1/29/2019

Innovation and the Importance of Solving Human Problems

Antonia Chappell, Senior Director of Growth and Innovation, Consumer Experience

I joined Healthwise after a career at startups where disruptive innovation was the primary objective. The state of innovation in healthcare often sparks a rigorous debate—some believe that the industry has been late to the party, but there are clear signs that it’s reaching an inflection point.

 

In 2018, over $8.1 billion was invested in digital health startups, according to Rock Health.1 Amazon, Google, and Apple have entered the market and digital technologies—AI, machine learning, blockchain, voice applications and virtual assistants—are being adopted throughout the industry. This suggests that we’re in a transformative time, yet 81% of consumers report that they’re unsatisfied with their healthcare experience.2 So, how do we meet the expectations of today’s digital consumer? How do we ensure they’re at the center of our innovation?

Innovation is a core tenet of our culture at Healthwise. Surprised? While it may seem counterintuitive that a 44-year old company invests in innovation, our mission to help people make better health decisions drives us to solve human problems. Our very first product, the Healthwise® Handbook, provided people with a self-care guide to help them understand and manage their health issues. The Handbook evolved into a digital health encyclopedia, and we continue to expand the ways people benefit from our evidence-based education. But innovation isn’t easy. It requires commitment, collaboration, creativity, tenacity, and, perhaps most importantly, a willingness to learn from failure.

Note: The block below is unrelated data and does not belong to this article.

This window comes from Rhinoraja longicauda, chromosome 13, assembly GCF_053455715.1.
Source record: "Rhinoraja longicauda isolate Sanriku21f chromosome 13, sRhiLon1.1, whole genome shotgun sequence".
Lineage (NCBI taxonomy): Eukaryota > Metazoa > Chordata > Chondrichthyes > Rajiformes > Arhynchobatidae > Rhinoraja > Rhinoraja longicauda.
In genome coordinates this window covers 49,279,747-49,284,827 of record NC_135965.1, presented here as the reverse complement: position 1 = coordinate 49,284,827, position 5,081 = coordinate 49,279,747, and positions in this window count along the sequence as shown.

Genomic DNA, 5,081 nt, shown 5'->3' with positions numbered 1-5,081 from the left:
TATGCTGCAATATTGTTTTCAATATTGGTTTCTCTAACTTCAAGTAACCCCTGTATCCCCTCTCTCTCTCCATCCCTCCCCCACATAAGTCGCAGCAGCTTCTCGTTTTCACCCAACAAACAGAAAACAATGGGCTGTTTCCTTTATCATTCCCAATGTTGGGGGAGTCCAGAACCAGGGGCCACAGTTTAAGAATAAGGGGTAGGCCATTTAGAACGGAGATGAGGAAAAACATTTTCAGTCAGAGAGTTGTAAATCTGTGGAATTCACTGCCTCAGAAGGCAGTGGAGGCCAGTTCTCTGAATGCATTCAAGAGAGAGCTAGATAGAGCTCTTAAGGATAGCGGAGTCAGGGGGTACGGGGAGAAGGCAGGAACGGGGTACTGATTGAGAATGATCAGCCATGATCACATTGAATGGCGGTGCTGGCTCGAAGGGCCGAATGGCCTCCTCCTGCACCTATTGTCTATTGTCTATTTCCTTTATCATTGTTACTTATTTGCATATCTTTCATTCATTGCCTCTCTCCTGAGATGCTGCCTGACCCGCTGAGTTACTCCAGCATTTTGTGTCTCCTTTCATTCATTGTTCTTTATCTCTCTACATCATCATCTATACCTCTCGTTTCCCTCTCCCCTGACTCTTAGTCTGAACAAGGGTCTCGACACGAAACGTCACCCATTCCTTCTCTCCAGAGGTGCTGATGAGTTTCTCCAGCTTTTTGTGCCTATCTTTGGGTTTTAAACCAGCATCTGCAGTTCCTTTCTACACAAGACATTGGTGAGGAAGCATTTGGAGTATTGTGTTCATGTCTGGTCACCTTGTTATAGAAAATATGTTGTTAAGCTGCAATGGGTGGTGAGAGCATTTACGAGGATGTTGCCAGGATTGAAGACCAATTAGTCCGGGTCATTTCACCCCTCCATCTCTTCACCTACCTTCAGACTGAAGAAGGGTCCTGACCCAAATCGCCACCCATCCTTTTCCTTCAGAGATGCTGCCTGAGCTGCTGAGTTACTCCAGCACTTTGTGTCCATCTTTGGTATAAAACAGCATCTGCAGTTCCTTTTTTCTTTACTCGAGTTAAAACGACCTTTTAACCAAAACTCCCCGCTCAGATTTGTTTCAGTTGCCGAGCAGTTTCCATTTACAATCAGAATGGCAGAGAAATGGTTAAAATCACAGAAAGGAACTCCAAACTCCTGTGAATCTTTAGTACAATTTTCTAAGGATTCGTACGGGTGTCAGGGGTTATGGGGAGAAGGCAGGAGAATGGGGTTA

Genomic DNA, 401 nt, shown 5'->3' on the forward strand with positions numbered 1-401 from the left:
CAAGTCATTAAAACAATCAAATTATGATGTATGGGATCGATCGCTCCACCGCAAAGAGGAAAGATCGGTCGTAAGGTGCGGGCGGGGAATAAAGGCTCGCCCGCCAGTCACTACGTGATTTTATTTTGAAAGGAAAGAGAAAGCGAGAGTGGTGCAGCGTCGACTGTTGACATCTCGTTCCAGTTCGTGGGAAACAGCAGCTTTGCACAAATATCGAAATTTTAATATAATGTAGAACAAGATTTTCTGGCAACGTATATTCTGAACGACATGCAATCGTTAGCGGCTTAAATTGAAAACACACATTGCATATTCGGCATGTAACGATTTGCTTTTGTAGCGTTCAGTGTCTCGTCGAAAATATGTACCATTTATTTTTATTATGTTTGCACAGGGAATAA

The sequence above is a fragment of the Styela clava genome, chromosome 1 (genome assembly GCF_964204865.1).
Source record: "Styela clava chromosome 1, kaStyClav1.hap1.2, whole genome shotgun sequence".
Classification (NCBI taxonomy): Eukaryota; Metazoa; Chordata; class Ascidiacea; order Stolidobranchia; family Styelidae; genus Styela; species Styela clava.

At Healthwise, we start with a problem and use human-centered design principles, grounded in empathy and understanding, to determine the desirability, feasibility, and viability of possible solutions. This approach is aligned with our mission and reminds us of the importance of responding to the 81% of consumers who aren’t satisfied with their experience. Our discovery process emphasizes understanding user experiences and pain points. We ideate, design rapid prototypes, do user testing, and then refine and measure—rinsing and repeating—as necessary. We also engage our customers, whose valuable insights can sometimes tell us that we’ve missed the mark. These failures are an important part of the process. They prevent us from investing in the wrong things and can also help us course correct, which can lead to even more compelling solutions.

So how can we better meet consumers’ needs and make healthcare innovation meaningful to them? We can begin with an understanding of and empathy for their experiences. Whether it’s removing friction in system navigation, meeting people where they’re at, or responding to needs at different moments in care—by listening, learning, and investing in solving human problems, we can be successful.

Join us at HIMSS19 to get ideas, inspiration, and a sneak peek of some of the ways we are innovating for the future.


1 2018 Year End Funding Report: Rock Health

2 The State of Consumer Healthcare, Prophet and GE Camden Group

Comments

Jon George
Thank you Antonia and Healthwise for modeling the way as an inspired/ing leader in the integration of human centered design to amplify the value of health education content. You might be interested (if you aren't already connected) in the Innovation Engineering methodology. I've used it extensively and found it to be a valuable component of the innovation process.
https://innovationengineering.org/
Thanks for the great work on behalf of all of our health!
J.
1/30/2019 3:28:25 PM